That conversation got me thinking about how that translates to marriage. Quite often, I meet couples who take for granted the UNIQUENESS of their marriage (heck, I still do it). We chase the picture of perfection that we see in someone else and want to get there without the hard work of dealing with the individual factors you both bring.  While we all understand that we married someone quite different from ourselves, we still get frustrated. But I’m afraid many assume your individual differences compound your marital problems instead of seeing how they add into the your uniqueness. Your perspective of how you perceive your differences changes the scope of your marital health.

I love what the Psalmist says,

Thank you for making me so wonderfully complex! Your workmanship is marvelous–how well I know it.” Psalm 139:14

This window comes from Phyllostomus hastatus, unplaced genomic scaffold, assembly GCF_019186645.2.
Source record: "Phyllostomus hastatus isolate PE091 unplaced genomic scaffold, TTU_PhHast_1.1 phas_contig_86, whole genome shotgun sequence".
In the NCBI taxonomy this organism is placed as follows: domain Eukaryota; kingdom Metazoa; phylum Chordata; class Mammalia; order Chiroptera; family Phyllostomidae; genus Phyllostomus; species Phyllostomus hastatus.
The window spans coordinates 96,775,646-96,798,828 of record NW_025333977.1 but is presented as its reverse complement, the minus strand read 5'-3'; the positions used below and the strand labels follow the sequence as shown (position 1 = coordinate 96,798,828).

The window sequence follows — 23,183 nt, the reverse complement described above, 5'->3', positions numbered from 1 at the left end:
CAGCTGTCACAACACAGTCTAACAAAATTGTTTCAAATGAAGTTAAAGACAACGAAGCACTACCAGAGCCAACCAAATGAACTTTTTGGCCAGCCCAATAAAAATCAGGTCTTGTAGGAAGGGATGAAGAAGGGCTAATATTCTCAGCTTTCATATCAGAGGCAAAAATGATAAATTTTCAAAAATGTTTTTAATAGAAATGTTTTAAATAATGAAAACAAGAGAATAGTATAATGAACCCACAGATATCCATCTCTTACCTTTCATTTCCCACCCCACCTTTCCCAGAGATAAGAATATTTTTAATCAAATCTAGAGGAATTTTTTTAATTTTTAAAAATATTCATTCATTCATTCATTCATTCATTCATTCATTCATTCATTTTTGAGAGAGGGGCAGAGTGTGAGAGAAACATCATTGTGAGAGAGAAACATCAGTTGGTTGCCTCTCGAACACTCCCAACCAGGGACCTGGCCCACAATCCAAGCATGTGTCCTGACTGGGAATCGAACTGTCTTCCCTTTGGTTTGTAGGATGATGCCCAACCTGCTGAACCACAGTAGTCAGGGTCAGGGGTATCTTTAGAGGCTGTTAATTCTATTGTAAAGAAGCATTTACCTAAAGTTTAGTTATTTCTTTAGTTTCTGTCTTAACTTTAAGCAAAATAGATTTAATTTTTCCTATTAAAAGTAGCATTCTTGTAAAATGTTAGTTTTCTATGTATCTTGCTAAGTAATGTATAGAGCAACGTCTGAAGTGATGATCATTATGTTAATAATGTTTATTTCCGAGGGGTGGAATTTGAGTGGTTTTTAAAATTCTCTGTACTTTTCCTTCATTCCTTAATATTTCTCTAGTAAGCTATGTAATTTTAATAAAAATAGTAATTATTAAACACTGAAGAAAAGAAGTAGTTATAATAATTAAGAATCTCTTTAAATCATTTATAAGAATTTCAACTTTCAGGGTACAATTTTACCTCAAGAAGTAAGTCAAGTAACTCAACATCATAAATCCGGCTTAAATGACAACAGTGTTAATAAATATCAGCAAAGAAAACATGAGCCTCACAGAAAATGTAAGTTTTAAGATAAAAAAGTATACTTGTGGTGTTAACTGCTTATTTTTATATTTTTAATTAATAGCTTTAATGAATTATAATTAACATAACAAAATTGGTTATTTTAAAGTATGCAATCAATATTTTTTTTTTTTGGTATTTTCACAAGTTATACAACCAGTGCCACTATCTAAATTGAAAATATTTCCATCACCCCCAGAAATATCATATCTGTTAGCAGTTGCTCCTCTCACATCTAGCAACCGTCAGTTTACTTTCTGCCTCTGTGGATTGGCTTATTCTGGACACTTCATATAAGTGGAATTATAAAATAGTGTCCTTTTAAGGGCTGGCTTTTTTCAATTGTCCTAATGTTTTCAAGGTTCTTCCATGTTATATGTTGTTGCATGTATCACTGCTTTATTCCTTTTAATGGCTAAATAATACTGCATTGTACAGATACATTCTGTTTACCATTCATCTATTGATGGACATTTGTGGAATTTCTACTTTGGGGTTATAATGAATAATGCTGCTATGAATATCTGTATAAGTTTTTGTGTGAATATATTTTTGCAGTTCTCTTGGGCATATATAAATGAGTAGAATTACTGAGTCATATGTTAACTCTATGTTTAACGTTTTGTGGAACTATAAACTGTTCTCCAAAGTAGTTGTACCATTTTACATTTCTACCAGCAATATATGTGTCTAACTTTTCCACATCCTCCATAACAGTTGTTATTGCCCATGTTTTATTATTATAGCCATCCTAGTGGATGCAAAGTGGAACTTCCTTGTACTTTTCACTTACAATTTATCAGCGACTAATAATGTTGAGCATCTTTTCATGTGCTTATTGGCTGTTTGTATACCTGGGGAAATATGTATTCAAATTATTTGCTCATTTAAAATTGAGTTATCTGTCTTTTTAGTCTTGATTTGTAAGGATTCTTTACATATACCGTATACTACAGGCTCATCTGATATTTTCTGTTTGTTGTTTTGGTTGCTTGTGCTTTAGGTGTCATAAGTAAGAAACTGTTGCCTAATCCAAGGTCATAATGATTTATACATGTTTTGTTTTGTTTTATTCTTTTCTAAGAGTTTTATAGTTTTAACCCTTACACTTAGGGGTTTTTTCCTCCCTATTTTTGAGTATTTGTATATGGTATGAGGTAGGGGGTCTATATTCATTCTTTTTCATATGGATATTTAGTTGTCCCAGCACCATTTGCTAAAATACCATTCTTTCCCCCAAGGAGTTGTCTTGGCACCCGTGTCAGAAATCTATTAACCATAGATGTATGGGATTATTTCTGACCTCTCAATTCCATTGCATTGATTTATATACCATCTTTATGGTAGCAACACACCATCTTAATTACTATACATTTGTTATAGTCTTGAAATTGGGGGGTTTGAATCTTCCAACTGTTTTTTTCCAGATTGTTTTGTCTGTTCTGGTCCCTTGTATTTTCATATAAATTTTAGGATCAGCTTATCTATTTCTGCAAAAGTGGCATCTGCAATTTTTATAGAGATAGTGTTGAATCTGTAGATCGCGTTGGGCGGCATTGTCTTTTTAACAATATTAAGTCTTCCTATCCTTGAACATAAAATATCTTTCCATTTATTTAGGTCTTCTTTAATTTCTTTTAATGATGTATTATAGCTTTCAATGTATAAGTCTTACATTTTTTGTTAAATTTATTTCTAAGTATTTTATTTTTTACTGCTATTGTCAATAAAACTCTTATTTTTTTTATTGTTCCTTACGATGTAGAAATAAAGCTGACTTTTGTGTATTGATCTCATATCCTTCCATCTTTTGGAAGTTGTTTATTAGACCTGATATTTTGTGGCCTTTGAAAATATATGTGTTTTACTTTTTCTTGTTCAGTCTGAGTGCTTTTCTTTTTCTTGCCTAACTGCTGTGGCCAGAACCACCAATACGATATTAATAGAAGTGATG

If we believe in the “oneness” of marriage, can we not look at our marriage in the same light as the Psalmist looked at individual lives? Your marriage is “wonderfully complex” and the “workmanship is marvelous.” And I wonder if the first step to embracing the wonderful complexity of marriage is to accept what makes you both distinct. Differences are a good thing; they’re not automatically an impairment. Just because our spouse and marriage are different doesn’t mean it’s wrong. It means we have a unique marriage and bring unique individual qualities to the marriage.

Simply said: Stop trying to achieve an image. Build your marriage from the inside out.